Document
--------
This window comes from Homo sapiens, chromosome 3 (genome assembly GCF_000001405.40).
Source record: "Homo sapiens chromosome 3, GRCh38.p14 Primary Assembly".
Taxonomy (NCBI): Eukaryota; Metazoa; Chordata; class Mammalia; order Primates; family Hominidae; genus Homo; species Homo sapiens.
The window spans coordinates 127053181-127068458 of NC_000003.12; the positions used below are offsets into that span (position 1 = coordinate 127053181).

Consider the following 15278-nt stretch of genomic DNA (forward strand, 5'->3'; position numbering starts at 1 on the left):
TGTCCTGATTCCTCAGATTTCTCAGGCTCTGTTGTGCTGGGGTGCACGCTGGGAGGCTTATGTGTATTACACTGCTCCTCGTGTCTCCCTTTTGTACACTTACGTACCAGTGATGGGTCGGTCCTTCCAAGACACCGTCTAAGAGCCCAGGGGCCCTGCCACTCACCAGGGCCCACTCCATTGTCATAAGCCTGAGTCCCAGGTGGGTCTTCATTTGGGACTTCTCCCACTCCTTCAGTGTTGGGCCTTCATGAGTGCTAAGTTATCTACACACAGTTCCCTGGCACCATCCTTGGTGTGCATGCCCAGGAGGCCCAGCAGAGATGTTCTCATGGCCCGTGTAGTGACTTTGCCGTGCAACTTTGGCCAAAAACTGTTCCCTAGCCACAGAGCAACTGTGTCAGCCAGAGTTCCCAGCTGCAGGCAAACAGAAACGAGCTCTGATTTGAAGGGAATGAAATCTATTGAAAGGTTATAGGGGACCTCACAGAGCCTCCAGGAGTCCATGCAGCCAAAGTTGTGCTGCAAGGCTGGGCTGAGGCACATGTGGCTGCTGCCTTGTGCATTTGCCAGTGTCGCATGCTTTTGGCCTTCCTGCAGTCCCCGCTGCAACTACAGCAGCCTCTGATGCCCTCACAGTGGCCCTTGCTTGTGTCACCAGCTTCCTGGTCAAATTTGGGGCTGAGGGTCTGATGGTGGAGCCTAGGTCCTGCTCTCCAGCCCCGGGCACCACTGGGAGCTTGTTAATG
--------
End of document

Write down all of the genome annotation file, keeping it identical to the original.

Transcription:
This window comes from Homo sapiens, chromosome 3 (genome assembly GCF_000001405.40).
Source record: "Homo sapiens chromosome 3, GRCh38.p14 Primary Assembly".
Taxonomy (NCBI): Eukaryota; Metazoa; Chordata; class Mammalia; order Primates; family Hominidae; genus Homo; species Homo sapiens.
The window spans coordinates 127053181-127068458 of NC_000003.12; the positions used below are offsets into that span (position 1 = coordinate 127053181).

Consider the following 15278-nt stretch of genomic DNA (forward strand, 5'->3'; position numbering starts at 1 on the left):
TGTCCTGATTCCTCAGATTTCTCAGGCTCTGTTGTGCTGGGGTGCACGCTGGGAGGCTTATGTGTATTACACTGCTCCTCGTGTCTCCCTTTTGTACACTTACGTACCAGTGATGGGTCGGTCCTTCCAAGACACCGTCTAAGAGCCCAGGGGCCCTGCCACTCACCAGGGCCCACTCCATTGTCATAAGCCTGAGTCCCAGGTGGGTCTTCATTTGGGACTTCTCCCACTCCTTCAGTGTTGGGCCTTCATGAGTGCTAAGTTATCTACACACAGTTCCCTGGCACCATCCTTGGTGTGCATGCCCAGGAGGCCCAGCAGAGATGTTCTCATGGCCCGTGTAGTGACTTTGCCGTGCAACTTTGGCCAAAAACTGTTCCCTAGCCACAGAGCAACTGTGTCAGCCAGAGTTCCCAGCTGCAGGCAAACAGAAACGAGCTCTGATTTGAAGGGAATGAAATCTATTGAAAGGTTATAGGGGACCTCACAGAGCCTCCAGGAGTCCATGCAGCCAAAGTTGTGCTGCAAGGCTGGGCTGAGGCACATGTGGCTGCTGCCTTGTGCATTTGCCAGTGTCGCATGCTTTTGGCCTTCCTGCAGTCCCCGCTGCAACTACAGCAGCCTCTGATGCCCTCACAGTGGCCCTTGCTTGTGTCACCAGCTTCCTGGTCAAATTTGGGGCTGAGGGTCTGATGGTGGAGCCTAGGTCCTGCTCTCCAGCCCCGGGCACCACTGGGAGCTTGTTAATG